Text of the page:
How can you generate a sustainable supply chain for your business?
- Be Aware Of All Your Suppliers
- Communicate Your Expectations
- Think Of The Welfare Of Your People
- Source Locally
- Consider Investing In Robust Capabilities
The COVID-19 pandemic has had a significant impact on supply chains in the Philippines. It brought cumbersome hindrances to normal day-to-day business procedures such as stretching lead times, travel bans, discontinued production, and a lack of workers. Businesses worldwide are now looking for more ways to diversify their operations and navigate their way through these times.
As a business owner, what actions can you take to mitigate the impact of the crisis on your supply chain? Today, we’ll be tackling some ways on how you can develop a sustainable supply chain in the Philippines. These important lessons about managing crises can also be applied down the road for a more resilient business.
Be Aware Of All Your Suppliers
In these times, it is vital that you are knowledgeable about each and every branch of your supply chain. Monitor your sources from end-to-end and ensure that your suppliers are well-built and capable of providing for your company’s needs. Understand each and every tier and conduct a risk assessment. Identify the market, the demand, and the level of inventory to determine critical and future breaks in stock, production, production capacity, warehousing, and shipment.
By doing this, you will perceive the critical areas immediately so you can primarily focus on them and take whatever action that needs to be done. For every interference faced, your business should come up with a strategy to measure the risk short-term and in the future so that you can have a plan in place. Moreover, this also stresses the importance of having a widespread network. In the case where a certain supplier is not able to provide efficiently, you will have a backup supply pool, production, and distribution network.
Communicate Your Expectations
We already know that communication is key in any business, but in these times, it is highly stressed and emphasized. Staying responsive and proactive to both your internal team and your suppliers is essential. Ensure that you have an accessible line of communication at all times and request supply records or real-time updates on your supplies, logistics, and inventory levels. This is so you can stay up to date and act fast on future mishaps.
Think Of The Welfare Of Your People
Thinking about the welfare of your employees is essential, they are a critical resource to your operations. Think of back-up plans such as more automation, remote-working arrangements, or a skeletal workforce. Disregarding the welfare of your employees will only result in more strains.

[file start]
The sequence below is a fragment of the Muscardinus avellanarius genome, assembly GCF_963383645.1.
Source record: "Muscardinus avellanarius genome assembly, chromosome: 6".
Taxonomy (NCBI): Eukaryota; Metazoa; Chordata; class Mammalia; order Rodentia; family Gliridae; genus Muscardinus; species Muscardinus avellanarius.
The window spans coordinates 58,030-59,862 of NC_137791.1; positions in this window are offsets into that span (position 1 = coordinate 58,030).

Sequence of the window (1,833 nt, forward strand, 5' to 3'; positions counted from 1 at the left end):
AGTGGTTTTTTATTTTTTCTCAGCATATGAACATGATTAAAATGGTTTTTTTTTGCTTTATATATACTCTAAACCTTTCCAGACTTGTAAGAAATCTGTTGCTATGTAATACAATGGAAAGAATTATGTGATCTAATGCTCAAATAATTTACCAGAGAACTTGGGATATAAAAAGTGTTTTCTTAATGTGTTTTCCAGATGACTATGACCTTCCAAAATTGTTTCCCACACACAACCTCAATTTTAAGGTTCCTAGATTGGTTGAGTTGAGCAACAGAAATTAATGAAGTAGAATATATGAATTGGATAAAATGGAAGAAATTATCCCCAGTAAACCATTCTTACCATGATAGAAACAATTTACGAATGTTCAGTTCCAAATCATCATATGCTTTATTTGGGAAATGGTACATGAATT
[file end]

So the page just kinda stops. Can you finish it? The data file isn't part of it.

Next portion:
Use P&G Philippines as a prime example. They are operating on a 50-60% skeletal workforce while practicing safety precautions such as social distancing. Raffy Fajardo, P&G’s President, stated that the company is keeping the employees safe and protected while trying to get back to normal inventory status at their Cabuyao plant. He stated that they have also established an “Alagang P&G program” to protect the physical, spiritual, and mental well-being of their employees.
Shipping is one of the most significant challenges in the supply chain right now due to the country’s lockdowns and travel bans. Looking at the situation in the face of COVID-19, the recommendations will likely lead to more local sourcing of products and supplies. If you are able to center your chain in the Philippines, it would be more efficient. Research and look into the biggest resources that you can benefit from for your business. In fact, many exporters and manufacturers are studying to relocate to the Philippines’ industrial parks so that they can avail of easier exports.
Consider Investing In Robust Capabilities
In alignment with what we mentioned above, the Philippines has very useful Industrial Parks that you can invest in for your business. Being equipped with this can simplify daily work, job aids, and limit the dependency on third-party suppliers. One influential portion of the country’s economy comes from factories that are located in industrial estates.
According to Chairman and CEO of SPPI, Guillermo Luchangco, locators operate under plenty of incentives favorable to exporting and are approved by PEZA (Philippine Economic Zone Authority). This makes it remarkably useful for businesses because the availability of multiple infrastructures is easily accessible. Along the side, locating in an industrial park makes everything else more transparent and collaborative in addressing investor’s concerns.
This pandemic has been and is continuing to challenge the resiliency of many businesses’ supply chains in the Philippines. If you want to look ahead and plan for a secure tomorrow, contact us now!